Abstract # 2:

Scheduled for Thursday, June 21, 2007 08:30 AM-09:30 AM: (North Main Hall) Keynote Address

The Chimpanzee Mind: Studies in the Field and the Laboratory

T. Matsuzawa
Primate Research Institute, Kyoto University, Kanrin, Inuyama, Aichi 484-8506, Japan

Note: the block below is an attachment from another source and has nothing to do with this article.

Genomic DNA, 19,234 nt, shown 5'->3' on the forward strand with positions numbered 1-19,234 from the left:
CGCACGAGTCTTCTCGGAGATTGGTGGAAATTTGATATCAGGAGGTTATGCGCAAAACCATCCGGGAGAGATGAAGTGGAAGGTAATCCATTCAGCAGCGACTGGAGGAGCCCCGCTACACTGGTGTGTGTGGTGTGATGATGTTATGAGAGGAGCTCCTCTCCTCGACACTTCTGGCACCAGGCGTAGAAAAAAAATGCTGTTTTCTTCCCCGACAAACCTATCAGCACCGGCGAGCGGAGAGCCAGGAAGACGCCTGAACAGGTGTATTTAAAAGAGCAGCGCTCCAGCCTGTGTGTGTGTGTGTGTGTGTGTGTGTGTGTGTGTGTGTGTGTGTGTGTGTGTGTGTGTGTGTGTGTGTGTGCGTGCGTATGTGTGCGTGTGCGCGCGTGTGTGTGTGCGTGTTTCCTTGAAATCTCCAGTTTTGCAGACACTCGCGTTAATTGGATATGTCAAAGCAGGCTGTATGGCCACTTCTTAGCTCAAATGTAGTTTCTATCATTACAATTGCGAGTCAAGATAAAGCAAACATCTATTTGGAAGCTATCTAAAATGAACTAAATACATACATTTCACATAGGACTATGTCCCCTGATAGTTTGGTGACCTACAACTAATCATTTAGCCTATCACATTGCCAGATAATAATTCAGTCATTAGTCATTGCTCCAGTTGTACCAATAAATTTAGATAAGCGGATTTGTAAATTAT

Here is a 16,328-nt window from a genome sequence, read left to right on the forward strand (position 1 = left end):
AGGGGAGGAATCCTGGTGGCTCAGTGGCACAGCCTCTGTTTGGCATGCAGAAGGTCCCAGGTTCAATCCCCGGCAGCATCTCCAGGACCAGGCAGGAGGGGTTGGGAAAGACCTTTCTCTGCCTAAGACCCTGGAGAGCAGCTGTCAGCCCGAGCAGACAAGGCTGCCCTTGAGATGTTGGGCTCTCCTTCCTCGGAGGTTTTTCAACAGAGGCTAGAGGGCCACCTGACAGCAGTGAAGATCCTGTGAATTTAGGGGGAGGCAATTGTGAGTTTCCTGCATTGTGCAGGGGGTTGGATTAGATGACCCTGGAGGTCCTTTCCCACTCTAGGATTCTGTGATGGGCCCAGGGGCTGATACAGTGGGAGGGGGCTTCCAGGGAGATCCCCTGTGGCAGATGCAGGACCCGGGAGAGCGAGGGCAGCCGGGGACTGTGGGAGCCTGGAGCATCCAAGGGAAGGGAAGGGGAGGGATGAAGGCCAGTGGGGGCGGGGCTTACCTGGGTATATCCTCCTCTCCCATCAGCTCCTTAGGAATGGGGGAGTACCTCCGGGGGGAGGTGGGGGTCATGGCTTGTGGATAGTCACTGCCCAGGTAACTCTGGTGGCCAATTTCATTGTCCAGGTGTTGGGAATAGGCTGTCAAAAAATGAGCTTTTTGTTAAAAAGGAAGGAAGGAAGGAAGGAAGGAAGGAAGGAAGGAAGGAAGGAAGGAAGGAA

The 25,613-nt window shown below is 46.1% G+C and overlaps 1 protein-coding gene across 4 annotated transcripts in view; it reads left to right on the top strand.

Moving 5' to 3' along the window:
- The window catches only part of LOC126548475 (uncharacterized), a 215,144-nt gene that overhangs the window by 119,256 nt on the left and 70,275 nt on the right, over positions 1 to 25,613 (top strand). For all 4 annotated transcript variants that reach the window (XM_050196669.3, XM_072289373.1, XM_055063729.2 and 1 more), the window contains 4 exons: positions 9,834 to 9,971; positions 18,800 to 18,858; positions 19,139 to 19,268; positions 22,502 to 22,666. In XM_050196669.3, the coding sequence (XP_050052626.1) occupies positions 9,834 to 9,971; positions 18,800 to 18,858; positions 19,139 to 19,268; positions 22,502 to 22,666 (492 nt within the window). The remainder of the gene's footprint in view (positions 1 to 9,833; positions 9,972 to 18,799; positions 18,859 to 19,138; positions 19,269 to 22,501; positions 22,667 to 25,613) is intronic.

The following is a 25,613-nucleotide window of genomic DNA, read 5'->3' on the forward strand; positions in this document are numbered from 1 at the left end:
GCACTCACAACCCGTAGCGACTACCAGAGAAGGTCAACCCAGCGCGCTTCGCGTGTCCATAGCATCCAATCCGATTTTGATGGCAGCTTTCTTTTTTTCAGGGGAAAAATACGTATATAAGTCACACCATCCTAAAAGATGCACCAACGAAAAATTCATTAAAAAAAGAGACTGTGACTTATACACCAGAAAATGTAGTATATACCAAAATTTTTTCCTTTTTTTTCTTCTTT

Fieldwork and laboratory work need to go hand in hand to provide us with a complete picture of the life and mind of the chimpanzee. I have called this discipline Comparative Cognitive Science. A community of 14 chimpanzees of 3 generations inhabits an enriched, semi-natural environment at KUPRI. My research partner is named “Ai”, a 30-year-old female chimpanzee. I have been working with Ai since 1977. My colleagues and I have covered various topics in cognition; visual acuity, form perception, face recognition, auditory-visual cross-modal matching, short term memory, imitation, deception, mother-infant interaction and so forth. A community of 12 chimpanzees of 3 generations inhabits the forests at Bossou, Guinea, West Africa. Bossou chimpanzees are well known to use a pair of stones as hammer and anvil to crack open nuts. Since 1986, I have explored developmental changes in tool use technology. The combination of laboratory and field studies has revealed a unique mode of social learning in chimpanzees, called “Education by master-apprenticeship”, 1) Infants’ prolonged exposure to adult behavior based on the strong mother-infant bond, 2) Lack of active teaching (no formal instruction, and no positive/negative feedback from the mother), and 3) The infants’ intrinsic motivation to copy the mother’s behavior. Through education by master-apprenticeship, chimpanzees seem able to pass knowledge and skills from one generation to the next, thereby maintaining their community’s cultural repertoire.